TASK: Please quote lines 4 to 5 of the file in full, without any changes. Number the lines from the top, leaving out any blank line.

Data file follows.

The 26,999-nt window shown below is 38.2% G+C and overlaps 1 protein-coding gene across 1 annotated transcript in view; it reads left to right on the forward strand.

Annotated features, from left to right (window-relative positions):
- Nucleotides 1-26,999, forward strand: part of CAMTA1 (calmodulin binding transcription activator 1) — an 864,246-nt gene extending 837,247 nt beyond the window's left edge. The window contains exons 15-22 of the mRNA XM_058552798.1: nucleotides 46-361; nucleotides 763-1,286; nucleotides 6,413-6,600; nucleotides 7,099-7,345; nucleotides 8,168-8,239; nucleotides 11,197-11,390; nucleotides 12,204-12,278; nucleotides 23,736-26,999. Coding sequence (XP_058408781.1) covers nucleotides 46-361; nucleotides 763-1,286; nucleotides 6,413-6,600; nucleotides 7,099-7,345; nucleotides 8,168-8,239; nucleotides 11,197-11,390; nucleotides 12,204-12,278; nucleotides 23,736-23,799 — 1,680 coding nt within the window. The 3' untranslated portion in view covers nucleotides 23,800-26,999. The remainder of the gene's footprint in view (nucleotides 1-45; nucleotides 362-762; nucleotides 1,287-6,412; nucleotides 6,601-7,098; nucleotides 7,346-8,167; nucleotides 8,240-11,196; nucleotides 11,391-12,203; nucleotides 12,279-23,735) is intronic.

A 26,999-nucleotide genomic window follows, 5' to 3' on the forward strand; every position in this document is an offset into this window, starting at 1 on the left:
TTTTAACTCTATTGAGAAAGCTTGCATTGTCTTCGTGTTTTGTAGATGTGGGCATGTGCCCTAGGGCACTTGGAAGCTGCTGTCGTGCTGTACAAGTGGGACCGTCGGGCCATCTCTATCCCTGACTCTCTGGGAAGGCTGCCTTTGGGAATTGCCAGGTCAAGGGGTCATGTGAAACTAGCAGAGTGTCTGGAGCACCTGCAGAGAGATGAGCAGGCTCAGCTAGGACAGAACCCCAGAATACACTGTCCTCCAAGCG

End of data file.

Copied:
A 26,999-nucleotide genomic window follows, 5' to 3' on the forward strand; every position in this document is an offset into this window, starting at 1 on the left:
TTTTAACTCTATTGAGAAAGCTTGCATTGTCTTCGTGTTTTGTAGATGTGGGCATGTGCCCTAGGGCACTTGGAAGCTGCTGTCGTGCTGTACAAGTGGGACCGTCGGGCCATCTCTATCCCTGACTCTCTGGGAAGGCTGCCTTTGGGAATTGCCAGGTCAAGGGGTCATGTGAAACTAGCAGAGTGTCTGGAGCACCTGCAGAGAGATGAGCAGGCTCAGCTAGGACAGAACCCCAGAATACACTGTCCTCCAAGCG